When the i dot is in the form of an arc open to the right, it is the sign of the observer. The arc itself looks like an eye staring at something.

When the dot is directly over the stem and heavy, it indicates good memory, sound judgment, and the ability to do detail work. You often find this writer to be very materialistic and in a state of depression. (Heaviness in writing shows the physical, and the physical brings on materialism.) Regarding the depression, it seems to be a weight on the writer’s head, carrying an extra load.

When the dots are more like dashes, they signify energy, worry, and irritability. If you go over these dots yourself, you can almost feel liveliness, irritability, and also a certain degree of speed. When the i needs a dot and precision is really necessary, this writer flings his pen in such a manner as to make the dots into dashes. It shows he does not care, because there is something bothering him.

When the i dots look more like commas or arcs, they are signs of humor, wit, and gaiety. If you look closely at them, they resemble laughing mouths.

An i without a dot may simply indicate speed (which would have to be checked with the rest of the writing). Otherwise, the dotless i shows forgetfulness, carelessness, neglect. This is also true of the t bar without the bar.

A note about genius: There is no hard-and-fast rule for recognizing genius through a person’s handwriting. However, certain signs often do appear in the script of great-minded men: high upper-zone extension (without loops), and/or very small, or even microscopic, middle zones. (There is no particular guideline to the lower zones.)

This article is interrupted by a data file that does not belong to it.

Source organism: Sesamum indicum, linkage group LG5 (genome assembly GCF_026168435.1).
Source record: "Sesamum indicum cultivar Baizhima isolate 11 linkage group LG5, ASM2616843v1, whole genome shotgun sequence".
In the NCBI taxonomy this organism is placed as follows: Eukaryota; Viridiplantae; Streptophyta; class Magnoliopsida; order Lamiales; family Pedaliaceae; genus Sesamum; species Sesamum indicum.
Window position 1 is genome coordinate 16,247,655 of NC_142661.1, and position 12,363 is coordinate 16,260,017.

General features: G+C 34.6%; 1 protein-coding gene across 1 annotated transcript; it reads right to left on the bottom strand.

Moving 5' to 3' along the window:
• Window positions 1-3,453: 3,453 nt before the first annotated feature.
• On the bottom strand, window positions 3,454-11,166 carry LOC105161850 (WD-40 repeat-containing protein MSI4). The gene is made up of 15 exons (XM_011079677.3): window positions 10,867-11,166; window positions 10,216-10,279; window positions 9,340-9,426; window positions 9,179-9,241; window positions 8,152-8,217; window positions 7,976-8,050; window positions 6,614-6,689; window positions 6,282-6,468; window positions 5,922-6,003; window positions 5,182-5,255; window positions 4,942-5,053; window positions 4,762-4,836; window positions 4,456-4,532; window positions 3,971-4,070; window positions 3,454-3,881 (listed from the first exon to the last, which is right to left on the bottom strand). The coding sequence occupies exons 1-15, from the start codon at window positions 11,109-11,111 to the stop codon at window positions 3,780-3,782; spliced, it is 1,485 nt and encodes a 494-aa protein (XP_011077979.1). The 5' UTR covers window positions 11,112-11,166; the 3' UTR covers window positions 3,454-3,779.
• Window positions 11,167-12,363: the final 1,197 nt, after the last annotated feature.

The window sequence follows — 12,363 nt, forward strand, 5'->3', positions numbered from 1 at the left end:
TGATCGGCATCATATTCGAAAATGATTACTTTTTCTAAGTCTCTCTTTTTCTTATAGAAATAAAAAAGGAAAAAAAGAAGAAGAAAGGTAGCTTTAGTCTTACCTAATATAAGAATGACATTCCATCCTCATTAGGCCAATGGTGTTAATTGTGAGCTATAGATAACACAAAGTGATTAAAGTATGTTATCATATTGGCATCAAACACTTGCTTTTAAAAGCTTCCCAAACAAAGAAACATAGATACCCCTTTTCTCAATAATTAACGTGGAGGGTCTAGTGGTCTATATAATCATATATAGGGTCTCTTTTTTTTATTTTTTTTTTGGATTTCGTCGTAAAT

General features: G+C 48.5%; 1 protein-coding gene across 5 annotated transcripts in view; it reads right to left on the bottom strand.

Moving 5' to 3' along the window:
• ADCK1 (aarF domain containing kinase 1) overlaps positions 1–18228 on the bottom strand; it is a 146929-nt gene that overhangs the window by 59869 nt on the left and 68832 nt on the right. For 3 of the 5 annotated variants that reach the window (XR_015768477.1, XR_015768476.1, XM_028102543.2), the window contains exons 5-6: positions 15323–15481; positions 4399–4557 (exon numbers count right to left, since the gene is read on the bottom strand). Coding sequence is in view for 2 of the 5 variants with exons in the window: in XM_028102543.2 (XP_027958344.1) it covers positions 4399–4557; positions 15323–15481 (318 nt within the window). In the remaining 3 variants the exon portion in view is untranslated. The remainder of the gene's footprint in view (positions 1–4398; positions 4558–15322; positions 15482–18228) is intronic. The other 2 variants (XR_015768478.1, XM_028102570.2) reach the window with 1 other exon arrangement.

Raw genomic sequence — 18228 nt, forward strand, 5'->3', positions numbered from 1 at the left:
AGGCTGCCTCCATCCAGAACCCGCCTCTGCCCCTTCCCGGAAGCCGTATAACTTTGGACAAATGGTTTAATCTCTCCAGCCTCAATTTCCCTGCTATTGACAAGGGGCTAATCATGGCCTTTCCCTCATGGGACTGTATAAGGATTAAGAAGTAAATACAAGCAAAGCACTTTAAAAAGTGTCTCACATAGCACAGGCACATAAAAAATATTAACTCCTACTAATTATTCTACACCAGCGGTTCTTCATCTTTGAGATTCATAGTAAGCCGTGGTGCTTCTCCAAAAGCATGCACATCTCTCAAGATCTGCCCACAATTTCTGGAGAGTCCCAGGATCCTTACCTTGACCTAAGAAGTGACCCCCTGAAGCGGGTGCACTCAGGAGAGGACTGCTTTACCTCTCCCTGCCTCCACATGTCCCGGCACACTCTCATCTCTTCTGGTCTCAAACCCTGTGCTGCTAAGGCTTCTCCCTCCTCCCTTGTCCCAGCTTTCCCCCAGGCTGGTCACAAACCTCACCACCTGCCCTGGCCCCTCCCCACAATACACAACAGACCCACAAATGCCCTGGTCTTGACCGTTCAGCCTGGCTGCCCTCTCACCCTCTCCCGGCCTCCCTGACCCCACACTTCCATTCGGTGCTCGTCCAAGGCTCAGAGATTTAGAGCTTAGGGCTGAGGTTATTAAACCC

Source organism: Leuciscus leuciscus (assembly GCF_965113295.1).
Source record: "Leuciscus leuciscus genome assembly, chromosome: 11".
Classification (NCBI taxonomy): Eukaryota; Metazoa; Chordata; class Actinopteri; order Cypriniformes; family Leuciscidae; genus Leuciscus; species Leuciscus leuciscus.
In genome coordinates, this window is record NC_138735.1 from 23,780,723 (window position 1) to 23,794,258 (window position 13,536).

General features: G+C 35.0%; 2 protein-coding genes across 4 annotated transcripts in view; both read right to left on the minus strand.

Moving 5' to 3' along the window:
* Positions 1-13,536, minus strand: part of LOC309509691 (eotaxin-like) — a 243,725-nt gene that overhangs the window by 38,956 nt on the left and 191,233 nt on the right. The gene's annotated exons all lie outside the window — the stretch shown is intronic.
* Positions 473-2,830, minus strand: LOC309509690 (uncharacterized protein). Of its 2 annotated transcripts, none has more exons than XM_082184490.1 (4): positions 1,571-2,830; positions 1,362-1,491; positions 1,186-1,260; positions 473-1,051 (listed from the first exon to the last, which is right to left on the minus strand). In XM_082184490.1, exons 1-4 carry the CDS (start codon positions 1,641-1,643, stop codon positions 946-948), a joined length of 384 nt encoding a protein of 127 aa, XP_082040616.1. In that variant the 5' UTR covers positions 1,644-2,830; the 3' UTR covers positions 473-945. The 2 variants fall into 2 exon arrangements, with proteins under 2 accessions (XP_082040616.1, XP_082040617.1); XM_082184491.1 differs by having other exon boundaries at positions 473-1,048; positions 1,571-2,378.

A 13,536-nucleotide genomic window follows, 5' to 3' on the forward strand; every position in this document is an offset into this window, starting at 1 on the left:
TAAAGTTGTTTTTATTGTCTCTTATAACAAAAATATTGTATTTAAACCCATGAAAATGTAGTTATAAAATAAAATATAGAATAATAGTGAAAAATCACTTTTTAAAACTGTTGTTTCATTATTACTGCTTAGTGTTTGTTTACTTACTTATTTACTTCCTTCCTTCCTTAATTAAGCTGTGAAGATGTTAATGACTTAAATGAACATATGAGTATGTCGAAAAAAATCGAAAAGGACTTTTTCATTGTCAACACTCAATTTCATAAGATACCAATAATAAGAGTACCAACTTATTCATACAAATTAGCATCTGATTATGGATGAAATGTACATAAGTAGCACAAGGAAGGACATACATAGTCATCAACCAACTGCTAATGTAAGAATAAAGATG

Generally speaking, since the middle zone is the social area, the larger it is, the less the powers of concentration. Thus, the great mind tends to show in his handwriting a willingness to give up the social world for more intense powers of concentration.

Since the average size of a zone is 3 millimeters, anything under this size we call small and the smaller in size it gets, the stronger the concentration, usually at the expense of sociability.

Other traits commonly found in the handwriting of the genius are tremendous speed and sloppiness, indicating that the person’s thinking is so far ahead of his writing that he has no time for meticulous penmanship.

Although a genius may position many of his t bars and i dots well to the right of the stem, he will place others with great precision, for, however rapidly he may be thinking, much of his work requires exactitude as well as speed.

A form that frequently turns up in the writing of someone with a high IQ is a g made in the shape of a figure 8, showing speed plus a certain grace.

May we digress to the subject of legibility?

The fact of legibility in handwriting and its degree are not so easy to establish. We read whole words at a time, some of us whole phrases. Consequently, one or even several illegible letters in a word will not prevent us from correctly guessing what the word is from the context. As experienced readers, we really do not mind a not wholly legible hand. As graphologists, we must be less lenient.

To establish the legibility of handwriting, we must try to read it word by word. Only when handwriting proves to be legible in a word-by-word examination can it be pronounced legible.

To interpret a hand graphologically, on the basis of its legibility, we must ask ourselves why a person may choose to write, yet at the same time write illegibly. Lip service is the phrase that comes first to our mind. To let the gesture stand for the act is the intent of one who writes but does so illegibly. Or he may consider himself so superior that reading his missive is the recipient’s duty; conceit and arrogance, therefore, may also lead to illegible handwriting.